Another cherished myth of the 1960s is the sexual revolution. How embarrassing the effect of this erotic emancipation could be is shown in Film Stills (2004). The ensemble includes paintings, drawings, photographic works and a video in which Otto Gmelin enjoys the pleasures of body painting with an unknown young woman. The painting performance is undoubtedly intended as a politically correct answer to the paintings that Otto Mühl had made with nude women as sensual brushes, but the result is an idiotic, toe-curling performance that can purple anyone’s cheeks. Where the paint-smeared nudes in the pastels and the paintings still seem acceptable to our eyes, the nudity in the film is almost unbearable. The sexual ‘liberation’ simply will not mesh with profound shame about loss of dignity and integrity.
Sound and Vision (2005) contains a fragment from a sex-education film from 1970, on which Sweden seems to own a patent. The government had decreed that blind children would no longer receive sexual education with the help of plastic dolls, but with models of flesh and blood. The film shows how pupils, encouraged by their excited teacher, are visibly embarrassed as they – none too gently – pinch the genitals of two naked pupils. This fragment does not express an emancipation of our visually handicapped comrades, but the painful contact between clothed and unclothed children, between handicapped and not handicapped, none of whom has the faintest idea how to deal with the good intentions of their teacher. On the second screen, we see Otto Gmelin using weird noises to try to entice his young son into making strange faces. Little Felix is patently uncomfortable and trying to get away from the camera.
Gmelin’s critical, yet personal investigation into emancipation movements subtly unravels the complicated intertwining of self-development, socialization and emancipation in the 1960s and 1970s, a time when terrorists were sex idols and the discovery of the atom bomb was celebrated as a gift from God.
In Tools and Grammar (2007), Gmelin’s most complex installation to date, he roots out the messianic tendencies of the 1920s and 1930s. Here, his investigation into the sometimes consistent, sometimes contradictory perceptions of the eye, ear and sense of taste leads to the very brink of what we are able to perceive, if not the unimaginable. The centre point is Bei den Blinden (1926), a film from the German Bundesarchiv about a progressive school for the blind in Stuttgart, where children were encouraged to develop other senses to compensate for their handicap. We see blind children using their fingertips to feel the carvings on gravestones in a cemetery, and later, back in the classroom, translating their impressions into clay slabs. Close-up photographs of these raw, grubby clay tablets show how much these ‘felt’ representations resemble expressionist art. Gmelin combines the photographs with small paintings after Ernst Ludwig Kirchner, Sepp Hilz and others, the originals of which were presented by the Nazis in 1934 as degenerate art, in the exhibition Entartete Kunst. The ideological basis for the exhibition was a book, Kunst und Rasse, by painter and architect Paul Schultze-Naumburg, the most vehement of those who found fault with the Bauhaus. The comparison between modernist art and drawings by the mentally handicapped was his brain-child. The fact that the handicapped were amongst the first victims of Hitler's ethnic cleansing cannot be seen as entirely unrelated to the condemnation of certain forms of art, and this is the unsettling conclusion suggested by the connections in the work of Felix Gmelin. The scenes of the blind children amongst the gravestones hint at the horrific things soon to befall them.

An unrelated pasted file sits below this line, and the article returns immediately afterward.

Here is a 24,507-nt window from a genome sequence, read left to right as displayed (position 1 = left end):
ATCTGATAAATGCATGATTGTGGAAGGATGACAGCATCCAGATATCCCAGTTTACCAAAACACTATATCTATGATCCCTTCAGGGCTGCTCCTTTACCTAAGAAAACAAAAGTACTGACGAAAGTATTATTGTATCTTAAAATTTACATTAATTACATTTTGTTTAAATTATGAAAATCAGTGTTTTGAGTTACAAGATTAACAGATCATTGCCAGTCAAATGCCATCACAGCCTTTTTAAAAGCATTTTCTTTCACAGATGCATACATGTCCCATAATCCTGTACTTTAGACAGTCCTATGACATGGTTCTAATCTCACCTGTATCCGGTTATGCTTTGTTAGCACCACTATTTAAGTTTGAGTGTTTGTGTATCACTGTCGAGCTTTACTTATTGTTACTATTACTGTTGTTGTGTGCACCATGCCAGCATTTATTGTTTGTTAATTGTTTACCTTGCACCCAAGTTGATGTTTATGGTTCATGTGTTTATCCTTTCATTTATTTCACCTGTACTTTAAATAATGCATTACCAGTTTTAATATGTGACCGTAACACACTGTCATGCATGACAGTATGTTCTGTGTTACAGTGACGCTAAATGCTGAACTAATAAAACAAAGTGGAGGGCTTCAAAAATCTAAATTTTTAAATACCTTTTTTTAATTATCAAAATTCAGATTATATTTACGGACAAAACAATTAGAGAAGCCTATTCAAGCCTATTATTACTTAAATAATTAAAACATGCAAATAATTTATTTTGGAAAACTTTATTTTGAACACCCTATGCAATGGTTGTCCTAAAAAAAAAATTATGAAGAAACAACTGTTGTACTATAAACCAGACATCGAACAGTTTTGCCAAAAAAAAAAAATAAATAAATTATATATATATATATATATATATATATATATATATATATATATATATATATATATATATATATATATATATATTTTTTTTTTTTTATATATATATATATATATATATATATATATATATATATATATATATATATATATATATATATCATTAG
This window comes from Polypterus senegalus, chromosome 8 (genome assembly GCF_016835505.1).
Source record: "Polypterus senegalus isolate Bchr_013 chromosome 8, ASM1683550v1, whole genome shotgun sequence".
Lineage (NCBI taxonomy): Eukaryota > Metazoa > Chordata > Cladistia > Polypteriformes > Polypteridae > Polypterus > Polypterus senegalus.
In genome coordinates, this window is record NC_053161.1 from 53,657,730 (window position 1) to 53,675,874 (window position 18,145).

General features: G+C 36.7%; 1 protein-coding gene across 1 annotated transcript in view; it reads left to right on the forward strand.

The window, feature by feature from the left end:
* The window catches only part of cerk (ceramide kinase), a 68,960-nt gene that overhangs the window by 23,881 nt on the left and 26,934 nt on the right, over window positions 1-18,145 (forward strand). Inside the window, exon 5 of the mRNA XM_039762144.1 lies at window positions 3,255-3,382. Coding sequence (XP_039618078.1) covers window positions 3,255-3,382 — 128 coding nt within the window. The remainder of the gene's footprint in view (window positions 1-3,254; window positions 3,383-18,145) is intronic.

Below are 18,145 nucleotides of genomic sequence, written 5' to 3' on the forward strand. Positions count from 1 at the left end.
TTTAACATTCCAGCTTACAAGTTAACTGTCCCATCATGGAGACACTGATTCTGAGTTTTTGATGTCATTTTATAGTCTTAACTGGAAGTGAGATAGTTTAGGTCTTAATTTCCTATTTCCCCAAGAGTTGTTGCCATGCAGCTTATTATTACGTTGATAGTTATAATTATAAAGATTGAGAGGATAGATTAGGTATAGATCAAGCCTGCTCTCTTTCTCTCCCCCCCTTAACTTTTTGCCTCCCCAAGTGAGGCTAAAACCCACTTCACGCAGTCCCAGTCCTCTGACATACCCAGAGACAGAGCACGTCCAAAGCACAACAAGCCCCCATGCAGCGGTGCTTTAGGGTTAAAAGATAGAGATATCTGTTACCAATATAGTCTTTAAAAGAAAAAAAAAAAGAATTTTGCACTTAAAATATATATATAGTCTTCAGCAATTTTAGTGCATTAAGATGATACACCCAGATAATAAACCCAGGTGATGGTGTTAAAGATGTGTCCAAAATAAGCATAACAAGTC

Although past expectations for the future are an important motif in Gmelin’s work, what most interest the artist are our contemporary expectations for the future. ‘After the fall of the Berlin Wall and 9/11, history is opening up again. I try to make art that reflects what I see, and what I see is a very politicized world. My art is political in that sense, but I do not try to change society. I do not have the answers.’ Felix Gmelin may not have the answers, but he is certainly asking the right questions.
Felix Gmelin will be taking part in Difference on Display, from 13 December 2008-8 March 2009, at the Beurs van Berlage in Amsterdam.
- See, among others, Maxine Kopsa, ‘Het waarom opgesloten tussen twee vertellingen’, METROPOLIS M No. 4, 2004, pp. 86-103.
- This and subsequent statements by Felix Gmelin are taken from his lecture at De Ateliers, Amsterdam, April 1, 2008.